Friday, September 20, 2019

Dervish Swarm and The Dispatch Rider

Date: 14-15 September 1929/2019
Location: British Museum Site B, Near El Wil-Yam
Situation: Aftermath of Dervish Swarm Victory

Story: General Pettygree Studios
Homage: Alfred Hitchcock "Very Light"

Before reading The Dispatch Rider you may want to sequentially read:
Dervish Swarm posted 15 September 2019
Dervish Swarm The Harbor posted 16 September 2019
Dervish Swarm Into The Interior posted 17 September 2019
Simply scroll down for all three.

 He Must Get Through

Late on 14 September 1929
After being defeated by the Dervish Swarm, the Imperials retreated to excavations at The British Museum's Site B. The ranking officer, Colonel Sinclair of the Seaforth Highlanders, ordered formation of a fortified irregular square on the mound there within fallen ancient stonework. The men further strengthened it by placing thorny vegetation around the perimeter making a zareba.

"Fortunately the foe has not pursued us but there is no guarantee they will not come during the night nor out of the rising sun in the morning. Best to stay in this strong defensive position rather than retreat up the Dongolo River and get caught in the open. But we need a volunteer dispatch rider to gallop for a relief column for our long term survival. Go find one." 

"He will depart tonight under the light of a waning gibbous moon."

"Confusion to the enemy, eh, Captain Cavanaugh?"

"Aye and maybe the Dervish will solidly bed down for the night to recover.
They took grievous punishments earlier today."

"We'll wait a bit yet for more darkness
an' then give you a proper send off."

"Sir, we heard something out there in the dark."

"A boar perhaps?"

"No telln', Lieutenant."

"Well Sir, best you ride lest the enemy has
prodigious time to report our presence out here."

"And react to my departure."

"Godspeed Captain. Off you go, Sir."

"Thank you Lieutenant Stewart and Scotsmen.
I'll be back, God willing, with relief."

"He must get through. Time's run'n out."

"Aye. Pray for that English officer."

But out there in the growing darkness....

"Blast, you cunning rascals --- a snapshot for your insolence!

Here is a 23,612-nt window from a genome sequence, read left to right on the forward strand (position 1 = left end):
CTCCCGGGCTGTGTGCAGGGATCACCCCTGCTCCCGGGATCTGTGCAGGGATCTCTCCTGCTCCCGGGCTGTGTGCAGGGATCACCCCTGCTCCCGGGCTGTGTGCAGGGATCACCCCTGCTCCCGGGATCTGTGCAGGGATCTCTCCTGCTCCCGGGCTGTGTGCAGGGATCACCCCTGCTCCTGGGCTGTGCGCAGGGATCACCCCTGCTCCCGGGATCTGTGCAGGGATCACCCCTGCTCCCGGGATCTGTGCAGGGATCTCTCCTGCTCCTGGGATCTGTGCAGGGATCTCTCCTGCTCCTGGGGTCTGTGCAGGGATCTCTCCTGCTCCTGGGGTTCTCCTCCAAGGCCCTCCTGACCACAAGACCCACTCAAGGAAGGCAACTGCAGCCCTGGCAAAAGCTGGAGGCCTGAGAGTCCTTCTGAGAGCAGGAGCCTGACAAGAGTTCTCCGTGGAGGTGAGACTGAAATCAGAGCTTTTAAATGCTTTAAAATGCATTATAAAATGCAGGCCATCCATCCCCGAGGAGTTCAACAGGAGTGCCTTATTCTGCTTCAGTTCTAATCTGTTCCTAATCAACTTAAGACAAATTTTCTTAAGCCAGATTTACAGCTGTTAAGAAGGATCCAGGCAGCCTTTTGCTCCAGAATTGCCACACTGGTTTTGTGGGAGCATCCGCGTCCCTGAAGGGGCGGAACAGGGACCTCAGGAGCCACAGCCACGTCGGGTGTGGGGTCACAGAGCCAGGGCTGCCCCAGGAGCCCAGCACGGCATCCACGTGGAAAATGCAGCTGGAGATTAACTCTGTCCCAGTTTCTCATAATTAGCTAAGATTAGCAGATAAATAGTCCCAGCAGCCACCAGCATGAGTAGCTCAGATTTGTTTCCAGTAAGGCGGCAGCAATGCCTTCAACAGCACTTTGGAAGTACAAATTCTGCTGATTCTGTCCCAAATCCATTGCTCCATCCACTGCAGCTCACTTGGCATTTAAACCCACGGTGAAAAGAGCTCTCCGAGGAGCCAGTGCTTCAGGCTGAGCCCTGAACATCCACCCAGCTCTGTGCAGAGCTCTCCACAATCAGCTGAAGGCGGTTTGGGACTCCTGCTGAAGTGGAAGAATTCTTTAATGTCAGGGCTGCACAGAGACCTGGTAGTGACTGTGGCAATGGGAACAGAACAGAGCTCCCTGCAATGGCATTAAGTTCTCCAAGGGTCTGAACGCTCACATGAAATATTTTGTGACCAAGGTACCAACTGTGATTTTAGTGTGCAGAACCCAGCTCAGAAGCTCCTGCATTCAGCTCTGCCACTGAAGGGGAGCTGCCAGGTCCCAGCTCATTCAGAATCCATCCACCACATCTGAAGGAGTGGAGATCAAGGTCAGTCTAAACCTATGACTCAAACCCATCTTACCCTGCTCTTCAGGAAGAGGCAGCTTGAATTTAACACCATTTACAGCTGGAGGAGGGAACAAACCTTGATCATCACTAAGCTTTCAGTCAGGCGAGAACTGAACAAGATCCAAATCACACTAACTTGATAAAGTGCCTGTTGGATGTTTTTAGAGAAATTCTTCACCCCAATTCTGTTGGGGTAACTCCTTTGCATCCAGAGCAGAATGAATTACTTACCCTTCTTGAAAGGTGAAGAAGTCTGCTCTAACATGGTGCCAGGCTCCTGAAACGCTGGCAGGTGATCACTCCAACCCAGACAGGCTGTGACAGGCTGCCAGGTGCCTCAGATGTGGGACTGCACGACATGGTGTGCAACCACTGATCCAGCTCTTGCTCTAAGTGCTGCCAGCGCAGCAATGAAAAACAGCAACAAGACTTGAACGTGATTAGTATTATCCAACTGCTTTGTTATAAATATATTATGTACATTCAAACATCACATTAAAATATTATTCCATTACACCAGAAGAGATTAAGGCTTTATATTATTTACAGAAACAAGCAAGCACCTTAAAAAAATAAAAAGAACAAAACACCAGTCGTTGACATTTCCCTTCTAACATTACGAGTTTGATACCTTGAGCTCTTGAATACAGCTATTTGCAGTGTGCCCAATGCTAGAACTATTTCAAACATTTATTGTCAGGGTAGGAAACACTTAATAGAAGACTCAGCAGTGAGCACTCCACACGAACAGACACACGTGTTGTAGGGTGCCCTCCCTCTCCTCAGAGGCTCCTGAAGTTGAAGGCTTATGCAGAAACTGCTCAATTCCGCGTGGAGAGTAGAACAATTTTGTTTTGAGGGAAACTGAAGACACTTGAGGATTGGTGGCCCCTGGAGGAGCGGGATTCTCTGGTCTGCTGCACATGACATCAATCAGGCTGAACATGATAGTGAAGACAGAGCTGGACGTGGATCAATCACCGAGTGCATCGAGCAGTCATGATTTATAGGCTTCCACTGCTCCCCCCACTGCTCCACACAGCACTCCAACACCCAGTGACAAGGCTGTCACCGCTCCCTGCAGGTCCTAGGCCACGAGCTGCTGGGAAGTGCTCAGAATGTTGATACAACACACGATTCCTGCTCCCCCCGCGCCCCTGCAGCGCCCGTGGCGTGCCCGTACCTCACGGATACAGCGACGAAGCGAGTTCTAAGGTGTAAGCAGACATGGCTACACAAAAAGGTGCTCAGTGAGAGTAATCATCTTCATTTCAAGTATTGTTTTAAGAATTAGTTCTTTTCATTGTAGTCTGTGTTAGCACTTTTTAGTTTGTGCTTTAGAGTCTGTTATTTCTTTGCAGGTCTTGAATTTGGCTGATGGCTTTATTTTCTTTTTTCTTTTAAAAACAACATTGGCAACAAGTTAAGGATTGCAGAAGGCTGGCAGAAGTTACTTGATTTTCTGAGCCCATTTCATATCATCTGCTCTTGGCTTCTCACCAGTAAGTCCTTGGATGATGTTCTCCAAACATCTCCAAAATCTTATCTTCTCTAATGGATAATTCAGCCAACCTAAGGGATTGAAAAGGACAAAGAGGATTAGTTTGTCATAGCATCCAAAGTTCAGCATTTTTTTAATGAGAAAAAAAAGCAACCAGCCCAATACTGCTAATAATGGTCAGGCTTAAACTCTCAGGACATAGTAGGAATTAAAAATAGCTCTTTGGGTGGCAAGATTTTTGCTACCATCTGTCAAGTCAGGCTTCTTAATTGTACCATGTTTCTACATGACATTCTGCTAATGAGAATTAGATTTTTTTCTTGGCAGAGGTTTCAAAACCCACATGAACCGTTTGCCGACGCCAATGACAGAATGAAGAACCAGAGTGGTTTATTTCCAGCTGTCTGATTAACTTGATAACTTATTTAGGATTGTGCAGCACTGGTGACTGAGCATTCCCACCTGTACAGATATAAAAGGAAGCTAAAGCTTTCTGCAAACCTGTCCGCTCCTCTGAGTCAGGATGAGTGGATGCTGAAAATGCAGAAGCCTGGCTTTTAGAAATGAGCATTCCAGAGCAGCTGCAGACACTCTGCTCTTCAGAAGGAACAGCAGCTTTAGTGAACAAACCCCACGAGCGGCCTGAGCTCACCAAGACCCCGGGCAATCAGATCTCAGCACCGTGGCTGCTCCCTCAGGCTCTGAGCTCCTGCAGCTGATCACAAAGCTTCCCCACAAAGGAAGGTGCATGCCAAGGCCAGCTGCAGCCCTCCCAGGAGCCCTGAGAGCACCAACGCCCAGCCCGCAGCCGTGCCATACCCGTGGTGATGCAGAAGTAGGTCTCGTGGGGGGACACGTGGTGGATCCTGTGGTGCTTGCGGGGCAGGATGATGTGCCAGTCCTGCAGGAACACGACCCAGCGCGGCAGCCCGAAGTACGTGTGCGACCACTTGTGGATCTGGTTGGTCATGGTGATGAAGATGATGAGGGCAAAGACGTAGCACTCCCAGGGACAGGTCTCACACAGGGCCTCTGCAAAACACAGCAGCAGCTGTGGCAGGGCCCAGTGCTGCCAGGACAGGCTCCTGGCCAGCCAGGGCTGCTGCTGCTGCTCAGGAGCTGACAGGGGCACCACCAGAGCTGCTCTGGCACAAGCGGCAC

There, one down.
Now gallop like your life depends on it Dinah. Heyaaah!" 

"Another one down.
The river is coming into view --- must get across fast."

"That's it Dinah. Into the Dongolo."

"And escape!"

"We need to pass through that gap.
Let's take it easy for now, my girl,  an' rest a bit."

"Well you chaps are certainly out this morning."

Cavanaugh charged and fired.

The leading warrior took a bullet and fell from his camel.
The other man turned to pursue but his spitter was no match for Dinah.

"Away now Dinah. --- Fly!"

They passed through the rest of the semi-dark morning with relative ease.
As the sun, not yet up, began to dimly illuminate the Earth....


Starting with photo #4, miniatures are mostly  54-60mm Britains, John Jenkins Designs or Armies in Plastic.

Next Things

Will Cavanaugh and Dinah get through?

Next Story: Dervish Swarm Sinclair's Square.

Your remarks, if you please --- below.

Thank you.

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nobby said...

Very cleverly told and illustrated. I particularly liked the moonlight shots and the horse through water effects.

Well done, Sir!

Der Alte Fritz said...

Colonel Sinclair should probably send out multiple riders to increase the odds that one of them gets through. I've been reading about Saratoga lately and this is what Burgoyne did when he sent messengers back to Montreal.

Greg Rigler said...

Stirring stuff, indeed.
Best wishes.

Henry Hyde said...

Marvellous, Bill, you have a real skill as a storyteller.

Gallia said...

Thank you Nobby, Jim, Greg and Henry,
Your remarks are a tonic.
Gratefully appreciated,
Bill P.
Chronicler for The Adventures of General Pettygree

Mltiadis said...

wonderful story... I always love to see your posts!